Monday, November 24, 2008

Texas Board of Education Reconsiders Evolution

Coming on the heels of a Florida state school board decision to place in their curriculum the notion that Evolution was merely a theory, Texas’ State Board of Education is reconsidering its stance on the teaching of Evolution in Texas’ public schools.

The occasion is the board’s task to rewrite the state’s curriculum 10 years after its 1998 adoption of the Texas Essential Knowledge and Skills or TEKS.

On November 19th the board met in a public hearing to hear testimony on the teaching of Evolution in public school, an occasion that was live blogged here.

It should come as no surprise that Texas’ state board of education contains several members from the religious right that have an agenda to suppress the teaching of evolution in public schools in favor of their preferred theory in use, the one called Intelligent Design.

That is, God did it. Did it all.

Now the fact that other state boards of education have taken this on, and have had their members voted out of office doesn’t faze the Texas board. Not in the least. These creationist school board members know that they have the backing of a strongly religious Texas population.

For now.

To get a feel for what they are attempting to do, take a look here, at the second draft of the high school science TEKS that was posted a week before the public meeting.

I’ll tell you what the first thing I looked at was after reading the link in the title to this posting. §112.43.c(3)A.

Here is what it says in the adopted 1998 document:
“analyze, review, and critique scientific explanations, including hypotheses and theories, as to their strengths and weaknesses using scientific evidence and information;”
This little gem was placed there by the religious right members of the board in 1998 to use as a wedge in the years to come to encourage students to challenge scientific principles and theories, and pressure textbook publishers into making equivocal statements on scientific knowledge.

If you don’t believe me, take a look at this document at the TEA website, which lists challenges to biology content in a high school biology textbook published by Glencoe.

The challenges were lodged by the Discovery Institute a supposed nonpartisan institute that promotes the conservative evangelical agenda. They make heavy use of §112.43.c(3)A. For example.
“Because of its factual errors and lack of information, the text does not enable students to “analyze, review, and critique” this scientific explanation as to its “strengths and weaknesses using scientific evidence and information” (TEKS 112.43c(3)A). ”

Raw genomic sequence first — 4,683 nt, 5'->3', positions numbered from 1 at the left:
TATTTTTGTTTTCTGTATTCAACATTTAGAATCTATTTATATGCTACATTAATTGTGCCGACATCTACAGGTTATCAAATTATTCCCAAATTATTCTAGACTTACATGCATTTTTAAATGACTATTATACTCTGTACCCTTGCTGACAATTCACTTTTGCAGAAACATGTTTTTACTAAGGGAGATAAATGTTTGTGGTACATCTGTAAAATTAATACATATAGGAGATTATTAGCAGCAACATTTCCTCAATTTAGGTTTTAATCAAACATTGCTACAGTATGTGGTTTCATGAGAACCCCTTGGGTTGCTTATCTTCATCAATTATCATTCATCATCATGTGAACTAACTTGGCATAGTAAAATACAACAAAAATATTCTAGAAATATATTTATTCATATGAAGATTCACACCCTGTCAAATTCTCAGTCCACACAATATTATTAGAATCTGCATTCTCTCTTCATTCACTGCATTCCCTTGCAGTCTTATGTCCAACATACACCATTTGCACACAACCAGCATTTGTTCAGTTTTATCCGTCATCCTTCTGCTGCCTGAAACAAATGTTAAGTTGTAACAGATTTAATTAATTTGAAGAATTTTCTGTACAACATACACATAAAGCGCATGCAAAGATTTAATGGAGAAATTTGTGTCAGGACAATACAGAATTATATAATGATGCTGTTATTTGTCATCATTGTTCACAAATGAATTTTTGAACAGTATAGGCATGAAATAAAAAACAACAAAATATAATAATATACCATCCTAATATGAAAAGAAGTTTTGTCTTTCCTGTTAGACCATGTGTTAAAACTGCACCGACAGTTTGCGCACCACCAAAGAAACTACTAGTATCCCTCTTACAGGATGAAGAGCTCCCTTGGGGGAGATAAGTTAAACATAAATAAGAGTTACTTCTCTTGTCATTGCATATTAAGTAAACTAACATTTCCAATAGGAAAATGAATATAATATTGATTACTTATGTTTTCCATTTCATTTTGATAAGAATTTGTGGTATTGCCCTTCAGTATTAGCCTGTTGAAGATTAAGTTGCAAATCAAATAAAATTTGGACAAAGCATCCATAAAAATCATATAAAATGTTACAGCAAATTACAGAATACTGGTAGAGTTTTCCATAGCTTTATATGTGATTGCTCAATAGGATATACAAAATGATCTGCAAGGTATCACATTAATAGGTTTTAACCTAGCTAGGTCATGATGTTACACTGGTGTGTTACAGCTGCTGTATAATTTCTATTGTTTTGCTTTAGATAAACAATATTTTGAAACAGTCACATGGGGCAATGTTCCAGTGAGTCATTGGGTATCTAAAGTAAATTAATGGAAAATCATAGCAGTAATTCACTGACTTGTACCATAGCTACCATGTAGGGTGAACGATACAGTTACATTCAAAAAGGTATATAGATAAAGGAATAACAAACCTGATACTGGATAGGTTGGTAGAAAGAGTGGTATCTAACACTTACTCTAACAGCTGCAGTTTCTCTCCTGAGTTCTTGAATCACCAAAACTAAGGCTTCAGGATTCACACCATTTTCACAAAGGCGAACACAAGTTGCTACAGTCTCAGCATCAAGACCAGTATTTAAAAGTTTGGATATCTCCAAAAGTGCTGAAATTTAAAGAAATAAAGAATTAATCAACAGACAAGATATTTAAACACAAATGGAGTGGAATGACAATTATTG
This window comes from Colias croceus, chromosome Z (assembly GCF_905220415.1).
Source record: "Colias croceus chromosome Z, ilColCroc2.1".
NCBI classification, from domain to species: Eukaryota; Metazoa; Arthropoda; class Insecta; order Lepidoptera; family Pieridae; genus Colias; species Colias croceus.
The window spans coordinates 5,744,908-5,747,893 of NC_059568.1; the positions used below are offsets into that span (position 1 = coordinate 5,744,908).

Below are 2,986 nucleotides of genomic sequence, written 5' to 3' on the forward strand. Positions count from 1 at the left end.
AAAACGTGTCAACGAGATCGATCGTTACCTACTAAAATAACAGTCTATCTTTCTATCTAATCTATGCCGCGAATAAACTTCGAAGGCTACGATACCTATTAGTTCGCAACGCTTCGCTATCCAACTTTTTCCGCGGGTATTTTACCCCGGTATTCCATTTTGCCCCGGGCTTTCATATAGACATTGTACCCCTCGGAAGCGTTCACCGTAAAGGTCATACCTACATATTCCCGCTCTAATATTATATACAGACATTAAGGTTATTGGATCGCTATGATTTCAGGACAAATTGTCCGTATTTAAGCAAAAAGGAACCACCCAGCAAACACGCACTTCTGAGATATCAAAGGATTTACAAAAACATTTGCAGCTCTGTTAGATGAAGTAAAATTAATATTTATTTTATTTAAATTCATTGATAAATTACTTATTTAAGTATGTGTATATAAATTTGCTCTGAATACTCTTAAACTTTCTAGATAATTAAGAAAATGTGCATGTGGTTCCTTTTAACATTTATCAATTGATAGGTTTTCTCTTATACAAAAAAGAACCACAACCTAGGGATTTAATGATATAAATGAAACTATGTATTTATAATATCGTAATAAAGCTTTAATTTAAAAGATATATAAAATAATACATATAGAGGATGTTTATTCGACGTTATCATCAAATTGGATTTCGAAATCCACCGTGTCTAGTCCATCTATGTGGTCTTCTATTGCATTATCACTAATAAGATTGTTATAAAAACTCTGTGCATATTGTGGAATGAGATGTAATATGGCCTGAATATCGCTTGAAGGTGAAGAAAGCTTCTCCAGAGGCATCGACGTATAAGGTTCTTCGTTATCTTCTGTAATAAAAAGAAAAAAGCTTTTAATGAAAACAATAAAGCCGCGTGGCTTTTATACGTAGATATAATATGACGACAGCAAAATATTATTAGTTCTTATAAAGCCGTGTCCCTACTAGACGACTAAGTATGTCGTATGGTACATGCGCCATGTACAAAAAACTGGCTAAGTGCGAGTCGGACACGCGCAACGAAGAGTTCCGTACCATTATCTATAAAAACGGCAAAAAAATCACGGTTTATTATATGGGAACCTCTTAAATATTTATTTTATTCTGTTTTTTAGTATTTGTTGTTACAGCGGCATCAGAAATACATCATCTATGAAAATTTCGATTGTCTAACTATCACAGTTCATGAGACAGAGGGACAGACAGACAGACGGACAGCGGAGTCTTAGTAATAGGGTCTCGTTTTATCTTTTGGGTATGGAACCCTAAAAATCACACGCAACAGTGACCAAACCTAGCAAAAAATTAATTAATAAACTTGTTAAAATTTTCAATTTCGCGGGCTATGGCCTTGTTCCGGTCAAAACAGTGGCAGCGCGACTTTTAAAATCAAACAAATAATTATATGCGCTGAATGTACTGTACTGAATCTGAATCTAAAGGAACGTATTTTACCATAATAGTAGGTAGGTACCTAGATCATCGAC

Now what does the science curriculum team propose to do with this infamous section? Delete it and combine it with draft version 1 of section (3)B. It is proposed that (3)A now say this:
“analyze and evaluate strengths and limitations of scientific explanations including those based on accepted scientific data, and evidence from students’ observations, experiments, models, and logical statements;”
So in place of “weaknesses” we have “limitations.”

This, I suppose, is in response to the scientific community’s objection that “strengths and weaknesses” is not a valid scientific concern. As in what these guys say.

So by entirely dropping the word “weaknesses” the state board thinks it has the problem solved. But I just checked my thesaurus. “Limitation” is a synonym for “weakness.”

So it’s still there, only better hidden than it once was.

They just don't get it do they? For the same reason that there are no weaknesses in evolution, there are also no limitations. A scientific theory or a biological principle cannot and should not be “evaluated” based on its weaknesses, nor on its limitations. This isn’t even science.

It’s Sunday School.

1 comment:

Anonymous said...

I have no problem with the teaching of "Intelligent? Design" as long as it it taught ONLY in Churches and private schools. Taxpayer supported schools should not be used to teach religious dogma and superstition. American children cannot compete in science with students of other nations already due to Fundamentalists control of science curricula.